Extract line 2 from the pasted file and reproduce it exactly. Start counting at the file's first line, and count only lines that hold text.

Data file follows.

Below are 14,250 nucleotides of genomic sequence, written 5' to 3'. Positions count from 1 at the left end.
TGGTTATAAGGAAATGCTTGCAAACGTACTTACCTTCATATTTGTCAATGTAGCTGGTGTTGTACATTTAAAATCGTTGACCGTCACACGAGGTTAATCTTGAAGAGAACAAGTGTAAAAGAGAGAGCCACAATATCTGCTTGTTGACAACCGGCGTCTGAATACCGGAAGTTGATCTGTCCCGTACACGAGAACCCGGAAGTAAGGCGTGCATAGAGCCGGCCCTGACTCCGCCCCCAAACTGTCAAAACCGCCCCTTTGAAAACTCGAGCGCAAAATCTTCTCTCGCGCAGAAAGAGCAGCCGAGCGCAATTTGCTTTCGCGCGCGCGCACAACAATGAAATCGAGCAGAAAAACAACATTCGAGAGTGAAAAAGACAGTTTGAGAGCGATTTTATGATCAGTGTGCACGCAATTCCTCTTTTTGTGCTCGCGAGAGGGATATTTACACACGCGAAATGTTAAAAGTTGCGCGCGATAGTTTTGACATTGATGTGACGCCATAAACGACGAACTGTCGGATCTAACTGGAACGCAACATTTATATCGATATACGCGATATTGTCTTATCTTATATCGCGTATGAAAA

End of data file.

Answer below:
TGGTTATAAGGAAATGCTTGCAAACGTACTTACCTTCATATTTGTCAATGTAGCTGGTGTTGTACATTTAAAATCGTTGACCGTCACACGAGGTTAATCTTGAAGAGAACAAGTGTAAAAGAGAGAGCCACAATATCTGCTTGTTGACAACCGGCGTCTGAATACCGGAAGTTGATCTGTCCCGTACACGAGAACCCGGAAGTAAGGCGTGCATAGAGCCGGCCCTGACTCCGCCCCCAAACTGTCAAAACCGCCCCTTTGAAAACTCGAGCGCAAAATCTTCTCTCGCGCAGAAAGAGCAGCCGAGCGCAATTTGCTTTCGCGCGCGCGCACAACAATGAAATCGAGCAGAAAAACAACATTCGAGAGTGAAAAAGACAGTTTGAGAGCGATTTTATGATCAGTGTGCACGCAATTCCTCTTTTTGTGCTCGCGAGAGGGATATTTACACACGCGAAATGTTAAAAGTTGCGCGCGATAGTTTTGACATTGATGTGACGCCATAAACGACGAACTGTCGGATCTAACTGGAACGCAACATTTATATCGATATACGCGATATTGTCTTATCTTATATCGCGTATGAAAA